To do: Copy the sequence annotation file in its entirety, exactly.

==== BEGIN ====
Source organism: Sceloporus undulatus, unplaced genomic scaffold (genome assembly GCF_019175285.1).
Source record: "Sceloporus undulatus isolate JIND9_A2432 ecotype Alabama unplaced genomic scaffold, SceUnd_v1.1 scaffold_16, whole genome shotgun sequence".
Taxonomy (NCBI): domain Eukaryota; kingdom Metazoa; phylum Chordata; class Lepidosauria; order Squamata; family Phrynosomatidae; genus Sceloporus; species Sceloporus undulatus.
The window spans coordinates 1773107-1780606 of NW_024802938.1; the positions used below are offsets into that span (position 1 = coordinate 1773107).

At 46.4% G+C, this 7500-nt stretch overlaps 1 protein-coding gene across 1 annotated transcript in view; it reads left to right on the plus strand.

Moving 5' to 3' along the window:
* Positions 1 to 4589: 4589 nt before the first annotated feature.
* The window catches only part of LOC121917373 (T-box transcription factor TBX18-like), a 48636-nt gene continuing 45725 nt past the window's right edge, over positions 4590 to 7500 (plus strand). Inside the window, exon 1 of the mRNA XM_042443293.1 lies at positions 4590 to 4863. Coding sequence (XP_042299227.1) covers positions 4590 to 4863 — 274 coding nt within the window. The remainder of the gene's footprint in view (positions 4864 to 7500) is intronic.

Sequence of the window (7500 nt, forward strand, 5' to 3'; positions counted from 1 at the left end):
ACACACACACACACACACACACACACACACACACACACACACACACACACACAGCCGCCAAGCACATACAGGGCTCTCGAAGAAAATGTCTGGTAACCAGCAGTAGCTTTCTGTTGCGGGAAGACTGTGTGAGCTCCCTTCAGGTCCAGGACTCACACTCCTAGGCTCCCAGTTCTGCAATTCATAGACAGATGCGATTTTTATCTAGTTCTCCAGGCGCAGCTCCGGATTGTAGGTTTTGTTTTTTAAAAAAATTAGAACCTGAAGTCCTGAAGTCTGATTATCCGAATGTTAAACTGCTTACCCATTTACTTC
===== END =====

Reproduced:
Source organism: Sceloporus undulatus, unplaced genomic scaffold (genome assembly GCF_019175285.1).
Source record: "Sceloporus undulatus isolate JIND9_A2432 ecotype Alabama unplaced genomic scaffold, SceUnd_v1.1 scaffold_16, whole genome shotgun sequence".
Taxonomy (NCBI): domain Eukaryota; kingdom Metazoa; phylum Chordata; class Lepidosauria; order Squamata; family Phrynosomatidae; genus Sceloporus; species Sceloporus undulatus.
The window spans coordinates 1773107-1780606 of NW_024802938.1; the positions used below are offsets into that span (position 1 = coordinate 1773107).

At 46.4% G+C, this 7500-nt stretch overlaps 1 protein-coding gene across 1 annotated transcript in view; it reads left to right on the plus strand.

Moving 5' to 3' along the window:
* Positions 1 to 4589: 4589 nt before the first annotated feature.
* The window catches only part of LOC121917373 (T-box transcription factor TBX18-like), a 48636-nt gene continuing 45725 nt past the window's right edge, over positions 4590 to 7500 (plus strand). Inside the window, exon 1 of the mRNA XM_042443293.1 lies at positions 4590 to 4863. Coding sequence (XP_042299227.1) covers positions 4590 to 4863 — 274 coding nt within the window. The remainder of the gene's footprint in view (positions 4864 to 7500) is intronic.

Sequence of the window (7500 nt, forward strand, 5' to 3'; positions counted from 1 at the left end):
ACACACACACACACACACACACACACACACACACACACACACACACACACACAGCCGCCAAGCACATACAGGGCTCTCGAAGAAAATGTCTGGTAACCAGCAGTAGCTTTCTGTTGCGGGAAGACTGTGTGAGCTCCCTTCAGGTCCAGGACTCACACTCCTAGGCTCCCAGTTCTGCAATTCATAGACAGATGCGATTTTTATCTAGTTCTCCAGGCGCAGCTCCGGATTGTAGGTTTTGTTTTTTAAAAAAATTAGAACCTGAAGTCCTGAAGTCTGATTATCCGAATGTTAAACTGCTTACCCATTTACTTC